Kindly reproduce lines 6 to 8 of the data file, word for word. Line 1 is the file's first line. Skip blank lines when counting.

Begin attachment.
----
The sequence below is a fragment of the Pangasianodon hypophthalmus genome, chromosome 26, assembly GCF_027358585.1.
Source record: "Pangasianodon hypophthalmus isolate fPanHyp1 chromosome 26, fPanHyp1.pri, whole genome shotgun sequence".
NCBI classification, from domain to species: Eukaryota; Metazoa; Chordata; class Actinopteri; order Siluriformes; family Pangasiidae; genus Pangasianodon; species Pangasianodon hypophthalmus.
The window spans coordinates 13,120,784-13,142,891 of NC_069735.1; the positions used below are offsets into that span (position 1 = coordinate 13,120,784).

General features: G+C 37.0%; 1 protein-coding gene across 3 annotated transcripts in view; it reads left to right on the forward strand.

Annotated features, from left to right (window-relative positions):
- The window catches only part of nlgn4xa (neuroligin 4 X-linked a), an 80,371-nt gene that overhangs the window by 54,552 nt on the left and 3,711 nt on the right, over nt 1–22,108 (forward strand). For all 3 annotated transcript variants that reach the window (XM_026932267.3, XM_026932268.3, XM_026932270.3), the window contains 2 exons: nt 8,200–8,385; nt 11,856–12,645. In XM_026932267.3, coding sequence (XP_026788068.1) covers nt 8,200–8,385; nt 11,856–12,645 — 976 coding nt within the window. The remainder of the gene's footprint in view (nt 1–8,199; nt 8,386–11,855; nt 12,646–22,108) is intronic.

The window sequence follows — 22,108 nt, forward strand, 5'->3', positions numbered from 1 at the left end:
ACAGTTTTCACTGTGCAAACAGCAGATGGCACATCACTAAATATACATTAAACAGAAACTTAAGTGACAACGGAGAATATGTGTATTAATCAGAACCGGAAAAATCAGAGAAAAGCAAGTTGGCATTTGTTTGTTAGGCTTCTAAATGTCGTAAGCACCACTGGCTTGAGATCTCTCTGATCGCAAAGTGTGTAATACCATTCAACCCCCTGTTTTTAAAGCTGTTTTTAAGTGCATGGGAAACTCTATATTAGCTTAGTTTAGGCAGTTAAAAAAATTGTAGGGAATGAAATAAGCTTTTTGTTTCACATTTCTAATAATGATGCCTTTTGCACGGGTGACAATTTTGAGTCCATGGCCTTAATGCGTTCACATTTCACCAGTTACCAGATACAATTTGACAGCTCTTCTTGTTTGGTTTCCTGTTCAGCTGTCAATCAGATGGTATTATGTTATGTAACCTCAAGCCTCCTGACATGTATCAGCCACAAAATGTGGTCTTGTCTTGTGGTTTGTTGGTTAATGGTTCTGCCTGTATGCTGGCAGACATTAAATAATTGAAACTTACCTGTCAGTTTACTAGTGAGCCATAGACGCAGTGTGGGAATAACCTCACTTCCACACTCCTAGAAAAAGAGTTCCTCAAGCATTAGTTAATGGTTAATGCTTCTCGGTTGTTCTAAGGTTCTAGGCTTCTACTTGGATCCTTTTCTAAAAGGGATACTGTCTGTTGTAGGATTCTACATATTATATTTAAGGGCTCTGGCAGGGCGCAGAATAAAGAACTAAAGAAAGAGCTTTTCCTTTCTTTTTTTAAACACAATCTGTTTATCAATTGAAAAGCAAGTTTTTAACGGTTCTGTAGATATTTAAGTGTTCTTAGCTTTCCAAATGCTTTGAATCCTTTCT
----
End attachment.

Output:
Annotated features, from left to right (window-relative positions):
- The window catches only part of nlgn4xa (neuroligin 4 X-linked a), an 80,371-nt gene that overhangs the window by 54,552 nt on the left and 3,711 nt on the right, over nt 1–22,108 (forward strand). For all 3 annotated transcript variants that reach the window (XM_026932267.3, XM_026932268.3, XM_026932270.3), the window contains 2 exons: nt 8,200–8,385; nt 11,856–12,645. In XM_026932267.3, coding sequence (XP_026788068.1) covers nt 8,200–8,385; nt 11,856–12,645 — 976 coding nt within the window. The remainder of the gene's footprint in view (nt 1–8,199; nt 8,386–11,855; nt 12,646–22,108) is intronic.

The window sequence follows — 22,108 nt, forward strand, 5'->3', positions numbered from 1 at the left end: